So I was getting my hair cut in the ‘burbs on Saturday (it was a glorious 85’F – unheard of for October) – it was one of the genericy hair cuttery/supercuts things and full of the usual sort you see there – not that there’s anything wrong, but there’s a certain type of hairdresser you see; either they’re middle age mums or screaming queens.
This particular one was full of the former – I got the one who had a flipping bull ring through her nose and was covered in tattoos. The sort of get-up a 20 something would wear, but she wasn’t 20 something… anyway, i digress.
So anyway I am sat in the chair and she starts chatting – now at this point in time, 9 times out of 10 people will say “I love your accent” or “So where are you from?” and we go through the usual whys and wherefores about why I live in Chicago, etc. But not this time. “Phew! Saves time repeating all that crap” I thought… then had a pouty moment that no-one was commenting on my accent.
This got me thinking. Even if I spend 25 years living the US I will always be the outsider. The accent, the things I say (and the occasional use of the “c” word 🙂 ) will always be there and so there will always be someone asking about it (the accent). But is this a good thing? Would you want to have something that distinguishes you from the general population like an accent – and that your accent could be a positive or negative thing too.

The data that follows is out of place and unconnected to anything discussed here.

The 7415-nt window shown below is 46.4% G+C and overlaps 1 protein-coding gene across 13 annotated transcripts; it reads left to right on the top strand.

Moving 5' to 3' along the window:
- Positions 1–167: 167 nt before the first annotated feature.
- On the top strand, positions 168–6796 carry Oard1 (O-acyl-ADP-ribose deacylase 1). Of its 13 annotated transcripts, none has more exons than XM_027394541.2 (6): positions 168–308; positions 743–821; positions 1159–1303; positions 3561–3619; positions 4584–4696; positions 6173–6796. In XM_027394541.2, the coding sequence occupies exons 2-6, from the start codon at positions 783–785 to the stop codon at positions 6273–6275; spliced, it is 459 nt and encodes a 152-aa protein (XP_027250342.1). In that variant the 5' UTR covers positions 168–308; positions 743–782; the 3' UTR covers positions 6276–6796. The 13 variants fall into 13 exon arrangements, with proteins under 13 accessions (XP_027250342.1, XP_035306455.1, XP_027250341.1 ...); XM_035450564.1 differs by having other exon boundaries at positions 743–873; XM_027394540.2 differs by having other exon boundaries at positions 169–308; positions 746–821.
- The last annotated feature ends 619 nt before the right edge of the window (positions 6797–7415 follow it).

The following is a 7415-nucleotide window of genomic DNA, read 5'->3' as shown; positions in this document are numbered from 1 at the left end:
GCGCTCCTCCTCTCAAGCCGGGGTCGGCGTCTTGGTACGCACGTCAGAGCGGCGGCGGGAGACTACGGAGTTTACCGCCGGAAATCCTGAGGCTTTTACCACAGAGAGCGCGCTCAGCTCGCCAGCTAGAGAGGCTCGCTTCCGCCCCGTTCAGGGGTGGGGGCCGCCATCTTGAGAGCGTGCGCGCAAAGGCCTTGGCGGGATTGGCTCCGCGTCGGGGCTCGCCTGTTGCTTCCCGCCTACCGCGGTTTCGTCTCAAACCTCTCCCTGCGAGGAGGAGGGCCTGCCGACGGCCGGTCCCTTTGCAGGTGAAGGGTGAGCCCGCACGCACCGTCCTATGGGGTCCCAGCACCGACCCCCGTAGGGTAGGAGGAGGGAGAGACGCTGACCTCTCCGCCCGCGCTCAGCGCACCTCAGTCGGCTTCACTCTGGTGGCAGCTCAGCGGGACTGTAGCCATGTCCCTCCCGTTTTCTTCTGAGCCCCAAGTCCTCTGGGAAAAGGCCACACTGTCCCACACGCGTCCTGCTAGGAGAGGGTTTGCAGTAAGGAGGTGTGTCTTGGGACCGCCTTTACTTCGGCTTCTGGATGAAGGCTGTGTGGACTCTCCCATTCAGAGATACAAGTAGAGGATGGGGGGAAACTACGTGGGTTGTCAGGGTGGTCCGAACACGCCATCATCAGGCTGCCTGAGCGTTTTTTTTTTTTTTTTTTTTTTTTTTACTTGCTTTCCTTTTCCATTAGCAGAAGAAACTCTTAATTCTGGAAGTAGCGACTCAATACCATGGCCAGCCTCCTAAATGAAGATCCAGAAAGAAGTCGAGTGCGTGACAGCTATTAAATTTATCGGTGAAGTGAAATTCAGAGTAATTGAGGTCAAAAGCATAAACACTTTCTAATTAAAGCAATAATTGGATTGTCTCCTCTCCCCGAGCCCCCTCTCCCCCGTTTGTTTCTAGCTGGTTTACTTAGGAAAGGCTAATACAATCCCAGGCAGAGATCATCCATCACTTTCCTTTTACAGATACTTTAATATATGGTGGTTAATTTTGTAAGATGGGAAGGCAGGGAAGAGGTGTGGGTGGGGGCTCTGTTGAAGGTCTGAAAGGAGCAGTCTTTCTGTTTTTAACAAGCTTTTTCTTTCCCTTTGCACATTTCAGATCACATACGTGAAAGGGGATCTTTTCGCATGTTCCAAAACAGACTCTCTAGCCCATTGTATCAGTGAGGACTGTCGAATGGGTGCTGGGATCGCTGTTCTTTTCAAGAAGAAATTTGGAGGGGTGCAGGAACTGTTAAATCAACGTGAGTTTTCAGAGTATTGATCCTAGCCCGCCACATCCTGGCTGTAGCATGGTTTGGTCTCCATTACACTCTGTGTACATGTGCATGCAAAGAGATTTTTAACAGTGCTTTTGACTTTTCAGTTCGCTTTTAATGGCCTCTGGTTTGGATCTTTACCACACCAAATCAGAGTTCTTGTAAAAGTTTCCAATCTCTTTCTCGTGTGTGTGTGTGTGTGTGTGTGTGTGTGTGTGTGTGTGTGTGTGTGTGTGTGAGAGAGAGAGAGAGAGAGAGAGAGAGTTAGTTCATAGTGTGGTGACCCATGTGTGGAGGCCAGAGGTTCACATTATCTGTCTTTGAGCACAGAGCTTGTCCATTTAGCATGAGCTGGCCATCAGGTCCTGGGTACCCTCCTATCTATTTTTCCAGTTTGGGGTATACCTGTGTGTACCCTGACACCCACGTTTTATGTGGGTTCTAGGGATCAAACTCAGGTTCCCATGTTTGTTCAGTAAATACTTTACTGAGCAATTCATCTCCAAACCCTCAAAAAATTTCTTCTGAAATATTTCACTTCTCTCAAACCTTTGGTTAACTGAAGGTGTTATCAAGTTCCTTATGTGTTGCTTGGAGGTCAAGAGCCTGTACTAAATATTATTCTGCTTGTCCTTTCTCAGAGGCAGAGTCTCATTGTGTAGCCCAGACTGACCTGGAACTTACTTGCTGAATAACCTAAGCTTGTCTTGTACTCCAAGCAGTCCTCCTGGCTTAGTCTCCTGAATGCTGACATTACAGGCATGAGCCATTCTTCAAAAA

When I worked for LloydsTSB we were told not to open accounts for Nigerians – so when someone with an African accent came in (which was invariably Nigerian) we were on guard – you were primed to watch out for the accent as a giveaway. Similarly when the troubles with the IRA were prevalent in the UK, having an Irish accent was seen as a negative (probably still is in some parts).
On the flip side, if you have an Brit accent in the US you are golden. Doors will open on many fronts and things are generally positive. I also see the occaisional negative reaction to accents here too – for instance it seems there’s not a great love for Indian and Mexican and Eastern European accents are certainly giving a cautious eye too.
Regardless, I’m still pouty about not being asked!